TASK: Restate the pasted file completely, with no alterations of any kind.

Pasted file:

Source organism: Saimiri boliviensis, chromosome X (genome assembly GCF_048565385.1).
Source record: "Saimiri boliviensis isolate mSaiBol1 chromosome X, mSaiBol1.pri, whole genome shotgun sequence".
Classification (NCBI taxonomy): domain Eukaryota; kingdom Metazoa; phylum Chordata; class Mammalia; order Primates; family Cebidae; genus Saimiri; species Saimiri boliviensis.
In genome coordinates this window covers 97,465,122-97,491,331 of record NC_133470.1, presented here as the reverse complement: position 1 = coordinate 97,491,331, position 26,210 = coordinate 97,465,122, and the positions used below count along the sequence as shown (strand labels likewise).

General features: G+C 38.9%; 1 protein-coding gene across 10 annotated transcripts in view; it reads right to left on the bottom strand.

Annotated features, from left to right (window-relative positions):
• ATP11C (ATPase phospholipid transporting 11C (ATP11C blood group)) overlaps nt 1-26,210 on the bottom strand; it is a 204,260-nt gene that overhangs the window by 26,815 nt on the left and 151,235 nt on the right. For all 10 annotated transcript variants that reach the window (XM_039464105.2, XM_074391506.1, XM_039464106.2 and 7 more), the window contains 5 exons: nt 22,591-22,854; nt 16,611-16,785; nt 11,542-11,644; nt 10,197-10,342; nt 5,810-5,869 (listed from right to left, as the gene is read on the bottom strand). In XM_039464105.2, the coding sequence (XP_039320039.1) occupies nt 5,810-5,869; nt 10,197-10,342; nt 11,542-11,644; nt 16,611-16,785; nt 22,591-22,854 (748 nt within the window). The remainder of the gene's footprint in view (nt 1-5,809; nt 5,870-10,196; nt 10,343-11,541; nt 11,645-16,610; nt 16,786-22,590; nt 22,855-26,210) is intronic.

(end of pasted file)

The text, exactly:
Source organism: Saimiri boliviensis, chromosome X (genome assembly GCF_048565385.1).
Source record: "Saimiri boliviensis isolate mSaiBol1 chromosome X, mSaiBol1.pri, whole genome shotgun sequence".
Classification (NCBI taxonomy): domain Eukaryota; kingdom Metazoa; phylum Chordata; class Mammalia; order Primates; family Cebidae; genus Saimiri; species Saimiri boliviensis.
In genome coordinates this window covers 97,465,122-97,491,331 of record NC_133470.1, presented here as the reverse complement: position 1 = coordinate 97,491,331, position 26,210 = coordinate 97,465,122, and the positions used below count along the sequence as shown (strand labels likewise).

General features: G+C 38.9%; 1 protein-coding gene across 10 annotated transcripts in view; it reads right to left on the bottom strand.

Annotated features, from left to right (window-relative positions):
• ATP11C (ATPase phospholipid transporting 11C (ATP11C blood group)) overlaps nt 1-26,210 on the bottom strand; it is a 204,260-nt gene that overhangs the window by 26,815 nt on the left and 151,235 nt on the right. For all 10 annotated transcript variants that reach the window (XM_039464105.2, XM_074391506.1, XM_039464106.2 and 7 more), the window contains 5 exons: nt 22,591-22,854; nt 16,611-16,785; nt 11,542-11,644; nt 10,197-10,342; nt 5,810-5,869 (listed from right to left, as the gene is read on the bottom strand). In XM_039464105.2, the coding sequence (XP_039320039.1) occupies nt 5,810-5,869; nt 10,197-10,342; nt 11,542-11,644; nt 16,611-16,785; nt 22,591-22,854 (748 nt within the window). The remainder of the gene's footprint in view (nt 1-5,809; nt 5,870-10,196; nt 10,343-11,541; nt 11,645-16,610; nt 16,786-22,590; nt 22,855-26,210) is intronic.